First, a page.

George Washington Carver

c. 1864–1943

George Washington Carver was born on a Missouri farm near Diamond Grove sometime toward the end of the U.S. Civil War. The exact date of

American botanist George Washington Carver was interested in industrial applications for organic raw materials. He developed hundreds of products—from shaving cream to synthetic rubber—from agricultural products.
American botanist George Washington Carver was interested in industrial applications for organic raw materials. He developed hundreds of products—from shaving cream to synthetic rubber—from agricultural products.

his birth was never recorded, although later in life Carver gave the year as 1864. His father died in an accident prior to or shortly after Carver's birth. His mother Mary was kidnapped with her infant son by slave raiders shortly after his birth. Although Carver was eventually returned to Moses and Susan Carver in exchange for a horse, his mother was never heard from again.

Carver was not a strong child and this prevented him from working the fields. Instead, he helped with household chores and gardening. It is likely that these duties and the hours spent exploring the woods surrounding his home induced his keen interest in plants and led to his life of study and scholarly pursuits. He gathered and cared for a wide variety of plants from throughout the region and frequently helped friends and neighbors treat ailing plants.

As an adolescent, Carver was sent to Neosho, Missouri, where he worked as a farmhand and studied in a one-room schoolhouse. From there, he moved to Kansas and attended Minneapolis High School. In 1885, as a young adult, Carver was accepted to Highland University in Kansas on scholarship. However, when he showed up the first day of class, the president of the university is said to have denied him entrance because of his race. Other colleges rejected him for the same reason, but that did not stop Carver from attempting to seek a higher education.

In 1890 Carver entered Simpson College, a Methodist school in Indianola, Iowa, to study piano and art. While he excelled at both, his art instructor Etta Budd recognized his horticultural talent. She persuaded him to pursue a more pragmatic career in scientific agriculture. In 1891 Carver transferred to the Iowa State College of Agriculture and Mechanic Arts, which is now Iowa State University. Carver was the first African-American student accepted by the college.

As an undergraduate student, Carver was a leader. He became involved in all facets of university life; his poetry was published in the student newspaper and his paintings exhibited at the 1893 World's Fair in Chicago. It was for his excellence as a botanist, however, that he earned his B.S. in agriculture in 1894. Joseph Budd (Etta's father and a professor of horticulture) and Louis Pammel (a botany professor) encouraged Carver to stay on as a graduate student. His proficiency in plant breeding soon led to his appointment as a member of the Iowa State faculty. Over the next two years, Carver's extensive work in plant pathology and mycology (the branch of botany that studies fungi) prompted him to publish several articles, and, as a consequence, he gained national respect as a scientist. In 1896 he earned his M.S. in agriculture from Iowa State and was invited by Booker T. Washington to join Alabama's Tuskegee Institute.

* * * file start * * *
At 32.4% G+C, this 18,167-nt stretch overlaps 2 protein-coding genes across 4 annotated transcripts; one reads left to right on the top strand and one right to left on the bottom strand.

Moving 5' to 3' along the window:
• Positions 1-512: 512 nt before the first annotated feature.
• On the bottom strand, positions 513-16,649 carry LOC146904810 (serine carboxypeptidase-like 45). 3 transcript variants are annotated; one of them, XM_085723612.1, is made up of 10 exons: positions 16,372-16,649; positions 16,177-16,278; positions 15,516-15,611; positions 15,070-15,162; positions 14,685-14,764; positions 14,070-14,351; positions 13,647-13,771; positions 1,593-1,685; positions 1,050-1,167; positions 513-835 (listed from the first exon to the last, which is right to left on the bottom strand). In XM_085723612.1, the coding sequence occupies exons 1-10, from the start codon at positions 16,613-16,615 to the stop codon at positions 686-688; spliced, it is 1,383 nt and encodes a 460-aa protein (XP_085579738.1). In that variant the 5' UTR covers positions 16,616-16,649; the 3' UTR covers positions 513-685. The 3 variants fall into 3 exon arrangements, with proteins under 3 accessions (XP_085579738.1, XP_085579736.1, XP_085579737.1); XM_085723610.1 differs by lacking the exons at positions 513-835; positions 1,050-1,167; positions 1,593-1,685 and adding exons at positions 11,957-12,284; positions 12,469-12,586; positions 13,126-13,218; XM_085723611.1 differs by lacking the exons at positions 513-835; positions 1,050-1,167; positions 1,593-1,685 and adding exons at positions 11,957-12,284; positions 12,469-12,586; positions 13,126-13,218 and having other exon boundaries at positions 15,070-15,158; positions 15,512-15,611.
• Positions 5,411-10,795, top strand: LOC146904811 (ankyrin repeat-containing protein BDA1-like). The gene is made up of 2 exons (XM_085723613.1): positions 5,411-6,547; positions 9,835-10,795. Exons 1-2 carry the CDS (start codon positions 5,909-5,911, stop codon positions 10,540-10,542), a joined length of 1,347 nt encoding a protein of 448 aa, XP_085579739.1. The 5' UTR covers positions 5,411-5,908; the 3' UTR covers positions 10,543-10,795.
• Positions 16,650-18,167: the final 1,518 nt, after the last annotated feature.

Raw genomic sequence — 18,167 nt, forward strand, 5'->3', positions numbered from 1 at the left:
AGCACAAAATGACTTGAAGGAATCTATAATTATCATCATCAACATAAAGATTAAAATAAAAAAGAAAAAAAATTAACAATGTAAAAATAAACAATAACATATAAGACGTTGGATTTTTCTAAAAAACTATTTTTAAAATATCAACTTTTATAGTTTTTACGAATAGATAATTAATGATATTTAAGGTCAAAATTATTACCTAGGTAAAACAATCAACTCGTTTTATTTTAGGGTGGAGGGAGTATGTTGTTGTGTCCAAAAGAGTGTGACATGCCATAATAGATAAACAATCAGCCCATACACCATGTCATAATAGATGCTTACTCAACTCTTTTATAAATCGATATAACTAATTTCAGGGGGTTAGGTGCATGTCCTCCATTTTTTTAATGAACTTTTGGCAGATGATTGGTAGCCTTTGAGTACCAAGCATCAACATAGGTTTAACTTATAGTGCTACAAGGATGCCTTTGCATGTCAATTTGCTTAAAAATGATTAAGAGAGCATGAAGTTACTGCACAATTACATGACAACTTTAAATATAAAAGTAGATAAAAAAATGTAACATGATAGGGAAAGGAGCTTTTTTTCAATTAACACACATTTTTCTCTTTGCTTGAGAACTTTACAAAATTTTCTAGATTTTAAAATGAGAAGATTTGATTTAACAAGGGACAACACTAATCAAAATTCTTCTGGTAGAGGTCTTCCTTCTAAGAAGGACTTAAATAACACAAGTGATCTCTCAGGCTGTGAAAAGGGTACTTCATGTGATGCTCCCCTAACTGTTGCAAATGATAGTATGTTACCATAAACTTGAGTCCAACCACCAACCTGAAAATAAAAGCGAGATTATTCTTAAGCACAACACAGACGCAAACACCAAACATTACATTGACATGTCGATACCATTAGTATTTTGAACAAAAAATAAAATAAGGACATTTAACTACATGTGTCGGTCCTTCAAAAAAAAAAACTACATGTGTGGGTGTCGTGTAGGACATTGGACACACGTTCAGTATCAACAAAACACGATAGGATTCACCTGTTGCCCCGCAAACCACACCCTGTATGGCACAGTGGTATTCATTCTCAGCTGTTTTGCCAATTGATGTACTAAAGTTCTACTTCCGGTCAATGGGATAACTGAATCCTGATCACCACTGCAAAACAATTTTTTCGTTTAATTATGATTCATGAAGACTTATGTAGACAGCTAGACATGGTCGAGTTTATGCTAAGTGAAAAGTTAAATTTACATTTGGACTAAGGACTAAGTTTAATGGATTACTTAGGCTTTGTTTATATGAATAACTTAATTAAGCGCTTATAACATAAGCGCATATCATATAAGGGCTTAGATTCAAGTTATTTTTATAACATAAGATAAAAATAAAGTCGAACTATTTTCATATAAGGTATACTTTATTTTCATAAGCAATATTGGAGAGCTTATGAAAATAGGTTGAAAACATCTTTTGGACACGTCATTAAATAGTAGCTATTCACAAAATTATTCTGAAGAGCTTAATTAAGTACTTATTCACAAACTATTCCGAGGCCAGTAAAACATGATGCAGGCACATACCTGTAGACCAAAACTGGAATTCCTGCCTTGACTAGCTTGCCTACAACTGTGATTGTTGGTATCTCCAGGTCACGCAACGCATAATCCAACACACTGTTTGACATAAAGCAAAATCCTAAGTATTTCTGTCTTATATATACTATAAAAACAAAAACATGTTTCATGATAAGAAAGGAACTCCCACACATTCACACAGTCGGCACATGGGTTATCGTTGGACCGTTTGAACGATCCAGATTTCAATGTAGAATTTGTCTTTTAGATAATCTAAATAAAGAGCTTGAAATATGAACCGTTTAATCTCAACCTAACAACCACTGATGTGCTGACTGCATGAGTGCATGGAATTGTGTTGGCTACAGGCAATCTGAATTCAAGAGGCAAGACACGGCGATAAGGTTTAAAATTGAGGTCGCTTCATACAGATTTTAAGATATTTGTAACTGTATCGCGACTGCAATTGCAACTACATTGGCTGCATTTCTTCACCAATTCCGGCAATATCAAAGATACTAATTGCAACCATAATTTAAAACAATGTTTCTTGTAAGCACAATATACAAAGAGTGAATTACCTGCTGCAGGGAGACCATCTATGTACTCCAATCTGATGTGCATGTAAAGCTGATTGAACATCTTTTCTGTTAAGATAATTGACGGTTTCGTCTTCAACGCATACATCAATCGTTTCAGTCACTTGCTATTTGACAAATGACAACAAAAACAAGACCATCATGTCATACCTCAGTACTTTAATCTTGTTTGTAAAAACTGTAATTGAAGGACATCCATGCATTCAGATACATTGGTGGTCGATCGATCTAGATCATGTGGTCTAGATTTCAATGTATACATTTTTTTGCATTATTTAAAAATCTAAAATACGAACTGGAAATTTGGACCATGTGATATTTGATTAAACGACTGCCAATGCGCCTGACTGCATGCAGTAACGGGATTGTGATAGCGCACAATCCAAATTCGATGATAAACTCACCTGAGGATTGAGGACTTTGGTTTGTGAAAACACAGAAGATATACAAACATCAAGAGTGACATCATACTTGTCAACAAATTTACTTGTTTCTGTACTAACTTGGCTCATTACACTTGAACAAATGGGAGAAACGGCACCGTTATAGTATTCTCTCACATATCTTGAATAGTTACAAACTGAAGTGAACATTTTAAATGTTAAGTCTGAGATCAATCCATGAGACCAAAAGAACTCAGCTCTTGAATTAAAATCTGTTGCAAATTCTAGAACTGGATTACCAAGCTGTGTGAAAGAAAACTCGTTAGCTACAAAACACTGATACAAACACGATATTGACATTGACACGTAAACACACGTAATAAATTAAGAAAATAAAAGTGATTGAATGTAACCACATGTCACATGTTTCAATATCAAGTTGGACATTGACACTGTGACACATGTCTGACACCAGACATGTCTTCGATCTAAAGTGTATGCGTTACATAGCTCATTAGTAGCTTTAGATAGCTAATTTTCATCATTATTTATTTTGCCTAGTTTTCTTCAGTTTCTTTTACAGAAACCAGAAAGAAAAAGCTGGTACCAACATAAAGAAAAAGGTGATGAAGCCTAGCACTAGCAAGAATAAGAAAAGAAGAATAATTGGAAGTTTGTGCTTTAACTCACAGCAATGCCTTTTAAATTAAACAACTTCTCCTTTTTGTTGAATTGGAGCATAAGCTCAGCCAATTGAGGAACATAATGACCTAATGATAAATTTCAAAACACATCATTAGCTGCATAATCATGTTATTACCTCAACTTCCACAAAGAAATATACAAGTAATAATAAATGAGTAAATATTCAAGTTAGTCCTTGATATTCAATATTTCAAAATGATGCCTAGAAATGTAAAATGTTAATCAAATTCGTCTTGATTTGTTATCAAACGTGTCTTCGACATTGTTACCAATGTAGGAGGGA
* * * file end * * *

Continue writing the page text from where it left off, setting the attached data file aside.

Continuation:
At Tuskegee, Carver found his intellectual home. As the director of its Agricultural Experiment Station, he was given a barren 21-acre plot to work on. Carver and his students conducted experiments on crops requiring low input and capable of fixing nitrogen, such as the cowpea and the peanut. The resulting soil enrichment substantially increased crop production and became an accepted agricultural practice for both cotton and tobacco growers.

It was working with the surplus of peanuts that this practice produced that led to Carver's reputation as a "chemurgist," a chemist interested in the industrial applications of organic raw materials and particularly farm products. His research resulted in the creation of over 325 different products from peanuts, ranging from buttermilk to shaving cream to synthetic rubber. He generated 108 products from the sweet potato and invented countless other products from a wide variety of agricultural plants—everything from pecans to soybeans. Indeed, Carver pursued biomass conversion with a zeal that is only now being matched as contemporary society searches for alternatives to fossil fuel consumption.

Toward the end of his life, Carver received numerous accolades and honors; a feature film about his life was even produced in 1938. He died on January 5, 1943. In 1994 Iowa State posthumously awarded Carver the degree of Doctor of Humane Letters. This was a fitting tribute to a life spent in the pursuit of knowledge.

SEE ALSO Agricultural Chemistry .

Todd W. Whitcombe


Holt, Rackham (1945). George Washington Carver: An American Biography. New York: Doubleday.

Kremer, Gary S., ed. (1987). George Washington Carver: In His Own Words. Columbia: University of Missouri Press.

McMurry, Linda O. (1982). George Washington Carver: Scientist and Symbol. New York: Oxford University Press.

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